All leaders are trying to find their footing right now. You are probably shoring up your business plan, situating your team, and juggling your own constellation of remote working arrangements—possibly alongside your spouse and children. On top of that, you will face a test you probably couldn’t have imagined a few weeks ago: When one of your employees tells you they have tested positive for COVID-19. If you haven’t dealt with that already, you almost certainly will.
This is a particularly complex challenge. Not only does the moment call for sensitivity and humanity, but it also requires you to act quickly as a manager. As an executive coach, I have coached many senior leaders on high-stakes topics that, like this, require both decisive action and emotional intelligence. Here are my recommendations for how to approach this situation, whether your employees are currently working from home or continuing to go into a workplace:
First, when the employee brings you the news, express sympathy. Even if the person’s symptoms are mild, they are likely to be anxious about what might happen or whether they might have spread the virus to their family or coworkers. Let the employee share their feelings. As you talk with them, clearly communicate that they can count on you and the team to be supportive. You could say, for example: “I know that this is a scary thing to deal with. I am here for you if you need to talk, and certainly I understand that you may not be able to work for a little while or that your productivity may go down. Don’t worry about that, I understand what you’re dealing with.”
Next, connect with your HR partner. You need to act quickly to minimize the risk of the disease spreading. At this point, most HR departments should have some protocols in place, and you will want to utilize their support and guidance.
Minimally, you will need to ask the employee which coworkers s/he has been in “close contact” with within the prior two weeks. (The CDC defines “close contact” as “a person that has been within six feet of the infected employee for a prolonged period of time.”) If everyone in your company has been working from home during the last two weeks, this may be unlikely, but you should still ask if the infected person had contact with any coworkers. You should alert those who have been in close contact with the employee as soon as possible, repeat the advice given on the CDC site for their situation and, of course, direct them to their own doctors. The law is clear about confidentiality here: You should tell everyone who was possibly exposed at work to the positive employee without revealing that employee’s identity.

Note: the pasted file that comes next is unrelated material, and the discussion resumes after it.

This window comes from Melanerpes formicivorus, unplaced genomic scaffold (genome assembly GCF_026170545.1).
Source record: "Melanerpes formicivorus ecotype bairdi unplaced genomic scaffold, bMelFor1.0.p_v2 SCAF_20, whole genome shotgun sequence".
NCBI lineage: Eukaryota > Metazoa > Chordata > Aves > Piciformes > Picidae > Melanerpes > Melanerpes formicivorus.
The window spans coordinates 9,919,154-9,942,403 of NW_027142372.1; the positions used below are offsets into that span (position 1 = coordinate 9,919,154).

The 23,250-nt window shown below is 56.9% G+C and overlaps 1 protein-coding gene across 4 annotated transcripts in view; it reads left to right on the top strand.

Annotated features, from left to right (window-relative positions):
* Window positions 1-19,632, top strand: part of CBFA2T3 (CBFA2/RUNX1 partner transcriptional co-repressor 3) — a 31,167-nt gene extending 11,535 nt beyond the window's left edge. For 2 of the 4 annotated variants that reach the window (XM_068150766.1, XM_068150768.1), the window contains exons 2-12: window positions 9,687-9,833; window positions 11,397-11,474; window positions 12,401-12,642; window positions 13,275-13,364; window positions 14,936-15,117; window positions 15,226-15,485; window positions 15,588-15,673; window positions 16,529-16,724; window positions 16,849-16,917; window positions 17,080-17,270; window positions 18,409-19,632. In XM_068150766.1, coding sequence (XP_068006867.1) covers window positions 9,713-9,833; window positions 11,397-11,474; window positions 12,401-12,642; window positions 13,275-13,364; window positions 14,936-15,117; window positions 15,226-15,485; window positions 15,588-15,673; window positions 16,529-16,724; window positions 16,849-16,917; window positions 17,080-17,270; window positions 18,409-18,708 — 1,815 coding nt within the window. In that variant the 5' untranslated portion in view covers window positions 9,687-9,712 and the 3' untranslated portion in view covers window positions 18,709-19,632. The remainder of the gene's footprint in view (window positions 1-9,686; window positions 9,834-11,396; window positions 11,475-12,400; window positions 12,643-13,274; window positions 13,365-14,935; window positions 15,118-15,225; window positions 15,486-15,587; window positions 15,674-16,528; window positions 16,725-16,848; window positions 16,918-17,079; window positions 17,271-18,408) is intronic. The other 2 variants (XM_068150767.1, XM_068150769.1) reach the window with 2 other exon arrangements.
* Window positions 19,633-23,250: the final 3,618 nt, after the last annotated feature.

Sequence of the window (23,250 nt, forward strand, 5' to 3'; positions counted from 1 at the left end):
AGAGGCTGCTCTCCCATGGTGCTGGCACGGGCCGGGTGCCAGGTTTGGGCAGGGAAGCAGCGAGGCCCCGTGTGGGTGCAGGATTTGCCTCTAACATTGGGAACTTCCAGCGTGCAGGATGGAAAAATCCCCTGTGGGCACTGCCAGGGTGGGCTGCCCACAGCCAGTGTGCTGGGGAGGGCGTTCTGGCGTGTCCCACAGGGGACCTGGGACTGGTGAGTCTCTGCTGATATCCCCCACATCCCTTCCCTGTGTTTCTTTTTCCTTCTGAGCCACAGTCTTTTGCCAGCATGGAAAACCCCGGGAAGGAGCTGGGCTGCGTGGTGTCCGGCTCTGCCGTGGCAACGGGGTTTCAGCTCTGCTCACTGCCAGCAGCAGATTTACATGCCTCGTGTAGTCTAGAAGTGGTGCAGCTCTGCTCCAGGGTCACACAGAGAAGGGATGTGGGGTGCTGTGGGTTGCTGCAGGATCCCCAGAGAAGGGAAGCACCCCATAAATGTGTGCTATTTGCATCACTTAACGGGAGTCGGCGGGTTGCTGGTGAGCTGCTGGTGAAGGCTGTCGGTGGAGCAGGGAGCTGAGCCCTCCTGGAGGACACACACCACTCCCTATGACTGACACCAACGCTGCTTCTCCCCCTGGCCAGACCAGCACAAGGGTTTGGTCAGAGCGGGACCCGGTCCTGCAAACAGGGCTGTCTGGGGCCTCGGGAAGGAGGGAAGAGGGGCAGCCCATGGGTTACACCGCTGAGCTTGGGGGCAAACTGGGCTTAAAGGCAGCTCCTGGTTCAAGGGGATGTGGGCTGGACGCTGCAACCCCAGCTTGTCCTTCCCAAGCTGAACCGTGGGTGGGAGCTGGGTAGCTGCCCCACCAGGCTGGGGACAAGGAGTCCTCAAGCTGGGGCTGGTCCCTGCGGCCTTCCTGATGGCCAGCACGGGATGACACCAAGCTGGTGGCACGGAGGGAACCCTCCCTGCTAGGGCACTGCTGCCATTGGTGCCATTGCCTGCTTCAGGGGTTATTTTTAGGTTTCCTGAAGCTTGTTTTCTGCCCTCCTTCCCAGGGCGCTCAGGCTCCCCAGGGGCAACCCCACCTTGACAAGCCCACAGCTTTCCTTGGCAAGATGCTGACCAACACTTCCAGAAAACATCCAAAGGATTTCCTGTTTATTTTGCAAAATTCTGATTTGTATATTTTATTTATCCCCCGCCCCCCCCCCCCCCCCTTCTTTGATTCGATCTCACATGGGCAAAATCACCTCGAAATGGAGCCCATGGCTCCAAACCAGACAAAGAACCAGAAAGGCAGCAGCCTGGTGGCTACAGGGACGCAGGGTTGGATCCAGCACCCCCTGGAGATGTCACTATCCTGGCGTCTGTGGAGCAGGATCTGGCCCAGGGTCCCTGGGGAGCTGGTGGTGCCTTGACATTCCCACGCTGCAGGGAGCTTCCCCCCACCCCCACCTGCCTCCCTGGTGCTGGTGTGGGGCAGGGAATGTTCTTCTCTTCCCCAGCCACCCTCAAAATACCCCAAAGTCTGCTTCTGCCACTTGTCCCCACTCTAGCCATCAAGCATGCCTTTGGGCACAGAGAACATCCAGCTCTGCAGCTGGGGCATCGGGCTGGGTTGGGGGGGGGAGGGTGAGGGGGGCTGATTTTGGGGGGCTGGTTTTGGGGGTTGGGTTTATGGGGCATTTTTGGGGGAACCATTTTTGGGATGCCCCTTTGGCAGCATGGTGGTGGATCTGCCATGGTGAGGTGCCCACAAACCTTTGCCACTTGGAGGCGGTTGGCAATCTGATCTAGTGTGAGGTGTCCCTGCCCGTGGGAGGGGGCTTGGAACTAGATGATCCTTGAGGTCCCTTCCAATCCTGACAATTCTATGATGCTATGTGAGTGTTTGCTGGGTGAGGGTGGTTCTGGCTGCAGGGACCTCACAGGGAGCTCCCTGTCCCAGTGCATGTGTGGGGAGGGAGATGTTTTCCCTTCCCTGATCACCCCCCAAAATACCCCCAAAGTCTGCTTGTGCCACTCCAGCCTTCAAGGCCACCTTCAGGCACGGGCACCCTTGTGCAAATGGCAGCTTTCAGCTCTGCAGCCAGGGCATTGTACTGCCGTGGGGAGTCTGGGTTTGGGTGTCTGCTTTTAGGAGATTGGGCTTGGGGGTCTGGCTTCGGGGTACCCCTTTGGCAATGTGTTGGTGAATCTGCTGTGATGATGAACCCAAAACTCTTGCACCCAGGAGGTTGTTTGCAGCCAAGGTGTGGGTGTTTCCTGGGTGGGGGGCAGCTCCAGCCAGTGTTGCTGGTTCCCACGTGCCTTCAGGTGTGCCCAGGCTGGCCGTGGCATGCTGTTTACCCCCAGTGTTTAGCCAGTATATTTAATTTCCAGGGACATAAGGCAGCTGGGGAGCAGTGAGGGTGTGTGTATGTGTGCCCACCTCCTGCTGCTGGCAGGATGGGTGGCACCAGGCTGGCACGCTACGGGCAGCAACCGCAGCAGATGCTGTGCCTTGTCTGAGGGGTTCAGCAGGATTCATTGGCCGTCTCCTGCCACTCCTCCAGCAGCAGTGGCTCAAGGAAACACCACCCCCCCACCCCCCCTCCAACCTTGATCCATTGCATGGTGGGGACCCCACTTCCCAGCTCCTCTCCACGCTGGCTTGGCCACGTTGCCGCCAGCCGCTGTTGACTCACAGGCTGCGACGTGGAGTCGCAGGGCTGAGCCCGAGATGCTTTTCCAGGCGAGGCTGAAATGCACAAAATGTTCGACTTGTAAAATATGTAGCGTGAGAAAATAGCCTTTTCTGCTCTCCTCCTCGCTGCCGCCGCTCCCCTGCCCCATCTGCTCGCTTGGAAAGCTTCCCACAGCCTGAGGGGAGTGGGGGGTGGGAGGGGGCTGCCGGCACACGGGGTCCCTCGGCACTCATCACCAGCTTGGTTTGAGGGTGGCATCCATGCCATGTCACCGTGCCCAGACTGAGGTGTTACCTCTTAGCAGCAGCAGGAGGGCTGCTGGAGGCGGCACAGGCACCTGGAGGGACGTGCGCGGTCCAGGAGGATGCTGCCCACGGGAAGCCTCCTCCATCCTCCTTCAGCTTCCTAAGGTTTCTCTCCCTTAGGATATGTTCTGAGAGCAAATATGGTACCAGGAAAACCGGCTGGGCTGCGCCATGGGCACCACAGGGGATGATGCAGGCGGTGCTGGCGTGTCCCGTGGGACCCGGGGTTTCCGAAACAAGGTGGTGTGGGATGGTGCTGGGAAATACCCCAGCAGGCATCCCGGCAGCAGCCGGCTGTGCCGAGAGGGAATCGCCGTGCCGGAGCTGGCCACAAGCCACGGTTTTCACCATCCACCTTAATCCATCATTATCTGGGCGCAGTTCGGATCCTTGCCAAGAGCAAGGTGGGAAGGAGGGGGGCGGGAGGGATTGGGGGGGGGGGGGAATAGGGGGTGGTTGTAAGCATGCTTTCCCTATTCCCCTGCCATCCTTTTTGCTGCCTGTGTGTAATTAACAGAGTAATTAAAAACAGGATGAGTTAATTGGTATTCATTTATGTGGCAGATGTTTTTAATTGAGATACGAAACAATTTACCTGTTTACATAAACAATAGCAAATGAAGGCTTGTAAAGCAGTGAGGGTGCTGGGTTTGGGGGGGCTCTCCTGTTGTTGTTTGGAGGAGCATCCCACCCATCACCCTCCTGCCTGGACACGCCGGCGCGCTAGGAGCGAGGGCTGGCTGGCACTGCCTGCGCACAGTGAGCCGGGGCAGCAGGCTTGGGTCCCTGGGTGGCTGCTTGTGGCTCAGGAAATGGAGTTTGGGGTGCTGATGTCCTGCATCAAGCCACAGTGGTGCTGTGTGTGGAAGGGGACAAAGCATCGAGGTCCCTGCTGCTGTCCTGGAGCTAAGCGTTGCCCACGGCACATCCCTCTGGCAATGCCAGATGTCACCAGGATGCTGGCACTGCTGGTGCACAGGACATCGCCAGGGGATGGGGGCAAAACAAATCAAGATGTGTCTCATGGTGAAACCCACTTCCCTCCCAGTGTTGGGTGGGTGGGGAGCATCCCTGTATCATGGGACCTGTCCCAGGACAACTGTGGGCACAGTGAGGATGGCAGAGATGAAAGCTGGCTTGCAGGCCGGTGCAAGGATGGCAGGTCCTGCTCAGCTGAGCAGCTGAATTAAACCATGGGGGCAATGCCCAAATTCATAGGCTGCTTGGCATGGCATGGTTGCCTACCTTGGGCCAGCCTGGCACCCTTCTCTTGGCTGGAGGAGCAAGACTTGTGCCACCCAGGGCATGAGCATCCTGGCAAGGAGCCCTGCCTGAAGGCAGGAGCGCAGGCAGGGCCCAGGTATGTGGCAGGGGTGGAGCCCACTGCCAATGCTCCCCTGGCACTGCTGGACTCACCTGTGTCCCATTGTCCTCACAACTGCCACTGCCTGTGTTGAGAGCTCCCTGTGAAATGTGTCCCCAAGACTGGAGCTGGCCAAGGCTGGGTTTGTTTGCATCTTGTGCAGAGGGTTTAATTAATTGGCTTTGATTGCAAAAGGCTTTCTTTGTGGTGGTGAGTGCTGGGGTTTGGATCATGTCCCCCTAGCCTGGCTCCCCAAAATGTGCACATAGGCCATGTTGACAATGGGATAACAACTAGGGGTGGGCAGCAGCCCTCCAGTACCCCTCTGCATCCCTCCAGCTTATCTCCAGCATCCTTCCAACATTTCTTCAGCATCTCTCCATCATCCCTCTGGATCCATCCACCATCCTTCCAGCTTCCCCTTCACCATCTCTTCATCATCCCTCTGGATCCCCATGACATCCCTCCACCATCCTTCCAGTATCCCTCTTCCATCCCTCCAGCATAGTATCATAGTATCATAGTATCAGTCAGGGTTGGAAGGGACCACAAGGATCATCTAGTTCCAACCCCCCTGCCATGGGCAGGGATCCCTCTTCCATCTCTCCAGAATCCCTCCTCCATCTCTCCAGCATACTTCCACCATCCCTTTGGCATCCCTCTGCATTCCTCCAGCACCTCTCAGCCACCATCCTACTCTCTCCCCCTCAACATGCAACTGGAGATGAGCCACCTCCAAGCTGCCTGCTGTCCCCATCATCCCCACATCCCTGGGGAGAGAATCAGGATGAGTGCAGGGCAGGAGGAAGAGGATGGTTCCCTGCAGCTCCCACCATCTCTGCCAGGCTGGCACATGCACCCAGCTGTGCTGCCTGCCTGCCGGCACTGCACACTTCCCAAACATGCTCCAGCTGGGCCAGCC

Then, decide whether you or the HR partner should connect with any close contacts the employee has had. Since this is a sensitive topic, it’s ideal to alert the coworkers by video or phone. But time matters here—if you can’t reach them personally, email them with “important action required” in the subject heading.
Either way, your message is the same: “Someone in our workplace has tested positive for COVID-19, and they have identified you as a close contact according to the CDC definition. We are here to support you. If you are at work, please prepare to leave as quickly as you can. Once you get home—or if you are already working from there—find a place to self-isolate, monitor yourself for any symptoms, and talk to your doctors. How can I support you in doing all this?”